Children have a legal right to be supported by their parents. Each state has its own laws that govern child support obligations, although child support payments are generally made to the parent who has primary custody of the child. In Tennessee, child support is how the "Alternate Residential Parent" (ARP), or non-custodial parent, sends money to the "Primary Residential Parent" (PRP), or custodial parent, to be spent on the child's needs.
Tennessee Child Support Calculations
Child support is calculated using Tennessee state guidelines that focus on the income of both parents (as reflected on an income worksheet) and the time that each parent spends with the child. If a parent pays support for other children, this could reduce any amount paid. Both parents can use the Tennessee online child support payment system to view processed payments.
Tennessee Child Support Enforcement
If a parent doesn't pay their child support obligation, the payment becomes past due. Child Support Services Enforcement can then go after the parent who's refusing to pay in a few different ways, including:
In the event that a parent is unable to make child support payments because of changes in their circumstances beyond their control, they can try to modify their child support.
Tennessee Child Support Guidelines at a Glance
While reading the actual statute is important, it can also be helpful to read an overview of the laws. In the following table, you'll find both an overview of child support guidelines in Tennessee as well as links to applicable statutes.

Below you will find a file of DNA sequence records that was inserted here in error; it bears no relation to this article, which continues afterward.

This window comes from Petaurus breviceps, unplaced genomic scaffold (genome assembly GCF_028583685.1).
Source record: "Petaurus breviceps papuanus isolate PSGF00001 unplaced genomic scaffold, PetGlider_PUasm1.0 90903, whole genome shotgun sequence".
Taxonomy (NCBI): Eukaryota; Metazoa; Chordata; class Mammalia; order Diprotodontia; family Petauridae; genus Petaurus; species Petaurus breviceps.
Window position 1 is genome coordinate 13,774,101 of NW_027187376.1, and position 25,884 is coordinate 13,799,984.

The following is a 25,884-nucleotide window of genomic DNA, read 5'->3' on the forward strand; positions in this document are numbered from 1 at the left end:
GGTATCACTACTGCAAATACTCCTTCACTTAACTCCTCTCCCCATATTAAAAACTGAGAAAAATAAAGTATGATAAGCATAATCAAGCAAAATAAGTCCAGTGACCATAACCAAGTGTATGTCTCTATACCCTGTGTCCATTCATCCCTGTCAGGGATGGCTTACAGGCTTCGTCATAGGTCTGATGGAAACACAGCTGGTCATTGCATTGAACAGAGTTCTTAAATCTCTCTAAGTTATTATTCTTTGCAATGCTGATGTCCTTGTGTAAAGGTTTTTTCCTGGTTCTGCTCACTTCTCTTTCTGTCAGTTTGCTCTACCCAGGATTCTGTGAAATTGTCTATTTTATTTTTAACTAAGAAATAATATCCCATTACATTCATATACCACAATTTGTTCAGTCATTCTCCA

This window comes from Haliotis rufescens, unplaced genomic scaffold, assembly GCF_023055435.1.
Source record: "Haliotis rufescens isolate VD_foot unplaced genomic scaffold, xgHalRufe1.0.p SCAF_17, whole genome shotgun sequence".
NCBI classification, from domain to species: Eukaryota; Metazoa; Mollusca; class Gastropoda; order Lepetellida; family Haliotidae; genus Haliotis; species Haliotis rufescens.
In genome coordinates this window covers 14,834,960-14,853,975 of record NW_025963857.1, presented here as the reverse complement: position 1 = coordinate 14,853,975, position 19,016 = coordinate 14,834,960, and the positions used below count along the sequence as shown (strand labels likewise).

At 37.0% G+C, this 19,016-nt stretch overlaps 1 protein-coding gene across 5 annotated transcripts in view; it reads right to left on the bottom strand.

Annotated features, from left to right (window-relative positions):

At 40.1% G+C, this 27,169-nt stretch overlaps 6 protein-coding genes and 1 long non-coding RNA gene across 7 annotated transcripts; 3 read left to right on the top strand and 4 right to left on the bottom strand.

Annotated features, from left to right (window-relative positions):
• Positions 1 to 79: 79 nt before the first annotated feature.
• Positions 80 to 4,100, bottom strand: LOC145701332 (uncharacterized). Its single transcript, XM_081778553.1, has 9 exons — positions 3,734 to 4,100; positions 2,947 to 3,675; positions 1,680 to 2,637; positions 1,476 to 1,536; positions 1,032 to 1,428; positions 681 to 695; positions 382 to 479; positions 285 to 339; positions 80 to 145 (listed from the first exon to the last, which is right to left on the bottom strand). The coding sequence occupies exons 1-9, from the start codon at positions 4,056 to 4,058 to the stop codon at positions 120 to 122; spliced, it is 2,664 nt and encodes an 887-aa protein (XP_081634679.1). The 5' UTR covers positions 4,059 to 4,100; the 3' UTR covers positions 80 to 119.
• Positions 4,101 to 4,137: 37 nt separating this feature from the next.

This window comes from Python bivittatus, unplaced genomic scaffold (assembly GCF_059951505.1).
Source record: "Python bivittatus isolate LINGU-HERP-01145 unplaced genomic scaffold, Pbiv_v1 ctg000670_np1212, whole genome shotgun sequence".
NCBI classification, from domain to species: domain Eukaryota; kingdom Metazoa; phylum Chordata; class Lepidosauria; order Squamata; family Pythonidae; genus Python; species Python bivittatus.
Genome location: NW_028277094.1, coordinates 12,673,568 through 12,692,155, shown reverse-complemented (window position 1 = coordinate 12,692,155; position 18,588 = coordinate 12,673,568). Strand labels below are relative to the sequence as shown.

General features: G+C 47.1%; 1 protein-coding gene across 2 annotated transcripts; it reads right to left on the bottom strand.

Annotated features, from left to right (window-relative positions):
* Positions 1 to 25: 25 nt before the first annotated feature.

Tennessee Code Title 36, Chapter 5: Alimony and Child Support
|How is Support Calculated?||
Child support is determined by the guidelines, specifically by the income of the parents, how often each parent has the child(ren), and the number of children being supported.
Income in Tennessee includes:
|What Expenses Can the Judge Order?||
A judge orders child support to cover the basic expenses your child needs, such as food, clothing, housing, transportation, and health insurance. The ARP can also be ordered to pay for additional needs of the child, including:
|How Long Must a Parent Pay Child Support?||
Parents have a legal duty to financially support their children until the child turns 18* unless the minor is emancipated.
*If the child is still in high school, child support can extend past 18 until either the child (1) graduates or (2) completes the grade they were in when they turned 18.
Note: State laws are always subject to change through the passage of new legislation, rulings in the higher courts (including federal decisions), ballot initiatives, and other means. While we strive to provide the most current information available, please consult an attorney or conduct your own legal research to verify the state law(s) you are researching.
Tennessee Child Support Guidelines: Related Resources
Learn How Tennessee Child Support Guidelines Apply to You: Talk to a Lawyer
Calculating accurate child support amounts is important to the children that count on these payments. If you're a parent who wants to ensure that your child's needs are adequately met, or a parent who will potentially pay child support, you should talk to a local child support lawyer who can help you understand Tennessee child support guidelines.
Contact a qualified attorney.